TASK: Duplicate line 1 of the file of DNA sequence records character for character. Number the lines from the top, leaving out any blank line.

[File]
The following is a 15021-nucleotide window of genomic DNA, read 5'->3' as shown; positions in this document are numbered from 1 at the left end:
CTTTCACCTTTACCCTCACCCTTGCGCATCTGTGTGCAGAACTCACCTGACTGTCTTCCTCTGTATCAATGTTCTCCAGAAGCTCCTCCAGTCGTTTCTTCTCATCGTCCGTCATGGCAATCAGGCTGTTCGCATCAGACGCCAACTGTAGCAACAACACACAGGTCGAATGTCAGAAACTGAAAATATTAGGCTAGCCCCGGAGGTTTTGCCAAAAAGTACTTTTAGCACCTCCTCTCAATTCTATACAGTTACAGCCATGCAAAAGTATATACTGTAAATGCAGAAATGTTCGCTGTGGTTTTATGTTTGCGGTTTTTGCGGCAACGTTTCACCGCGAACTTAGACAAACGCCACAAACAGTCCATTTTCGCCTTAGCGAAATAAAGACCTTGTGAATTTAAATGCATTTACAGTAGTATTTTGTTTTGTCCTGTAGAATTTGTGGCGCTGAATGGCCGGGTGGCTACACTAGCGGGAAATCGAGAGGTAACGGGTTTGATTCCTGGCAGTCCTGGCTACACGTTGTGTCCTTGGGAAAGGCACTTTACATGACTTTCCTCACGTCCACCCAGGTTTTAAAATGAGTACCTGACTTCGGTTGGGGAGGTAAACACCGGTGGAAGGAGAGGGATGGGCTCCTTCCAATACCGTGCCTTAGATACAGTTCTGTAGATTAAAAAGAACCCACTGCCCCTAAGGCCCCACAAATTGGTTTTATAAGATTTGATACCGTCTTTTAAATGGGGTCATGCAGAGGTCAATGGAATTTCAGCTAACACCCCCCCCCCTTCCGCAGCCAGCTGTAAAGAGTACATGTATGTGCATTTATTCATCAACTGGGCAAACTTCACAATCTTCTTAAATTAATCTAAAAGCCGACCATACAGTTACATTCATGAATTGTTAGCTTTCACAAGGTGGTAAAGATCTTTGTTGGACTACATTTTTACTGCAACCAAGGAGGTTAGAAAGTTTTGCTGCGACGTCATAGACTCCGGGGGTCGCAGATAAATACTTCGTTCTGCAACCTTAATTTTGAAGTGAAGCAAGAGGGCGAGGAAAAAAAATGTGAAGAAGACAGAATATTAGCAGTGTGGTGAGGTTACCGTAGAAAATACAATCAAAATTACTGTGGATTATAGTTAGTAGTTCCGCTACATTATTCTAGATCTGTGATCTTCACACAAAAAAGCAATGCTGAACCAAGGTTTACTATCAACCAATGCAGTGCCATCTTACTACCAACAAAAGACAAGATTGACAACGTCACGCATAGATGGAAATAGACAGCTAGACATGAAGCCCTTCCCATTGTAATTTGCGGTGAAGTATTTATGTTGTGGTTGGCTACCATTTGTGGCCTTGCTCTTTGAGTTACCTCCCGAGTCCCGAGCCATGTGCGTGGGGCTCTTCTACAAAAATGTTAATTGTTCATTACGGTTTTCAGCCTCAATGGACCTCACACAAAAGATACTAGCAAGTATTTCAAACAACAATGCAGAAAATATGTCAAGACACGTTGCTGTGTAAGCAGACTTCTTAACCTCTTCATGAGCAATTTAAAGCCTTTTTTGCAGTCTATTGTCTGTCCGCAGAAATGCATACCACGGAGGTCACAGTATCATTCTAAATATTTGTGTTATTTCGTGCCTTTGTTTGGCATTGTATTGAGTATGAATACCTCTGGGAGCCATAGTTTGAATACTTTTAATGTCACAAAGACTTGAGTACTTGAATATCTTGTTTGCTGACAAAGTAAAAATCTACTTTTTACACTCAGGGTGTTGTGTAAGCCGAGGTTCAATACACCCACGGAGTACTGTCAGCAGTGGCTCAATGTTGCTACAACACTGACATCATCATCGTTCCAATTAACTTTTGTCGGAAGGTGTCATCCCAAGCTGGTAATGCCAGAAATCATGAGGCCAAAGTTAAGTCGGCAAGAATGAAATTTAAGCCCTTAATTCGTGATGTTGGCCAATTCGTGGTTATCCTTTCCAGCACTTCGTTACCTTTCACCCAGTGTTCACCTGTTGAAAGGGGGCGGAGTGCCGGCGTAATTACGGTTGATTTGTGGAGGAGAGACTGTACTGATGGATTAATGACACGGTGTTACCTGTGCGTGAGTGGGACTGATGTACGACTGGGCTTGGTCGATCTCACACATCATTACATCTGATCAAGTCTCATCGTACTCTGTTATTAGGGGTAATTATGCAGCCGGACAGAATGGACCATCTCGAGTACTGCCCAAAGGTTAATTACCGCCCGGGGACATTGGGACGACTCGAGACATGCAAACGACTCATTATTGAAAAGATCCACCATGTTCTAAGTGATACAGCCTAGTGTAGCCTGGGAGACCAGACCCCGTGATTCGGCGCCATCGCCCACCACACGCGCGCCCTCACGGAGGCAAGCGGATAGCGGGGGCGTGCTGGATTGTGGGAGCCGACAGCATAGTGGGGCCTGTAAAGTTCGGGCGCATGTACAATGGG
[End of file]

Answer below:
The following is a 15021-nucleotide window of genomic DNA, read 5'->3' as shown; positions in this document are numbered from 1 at the left end: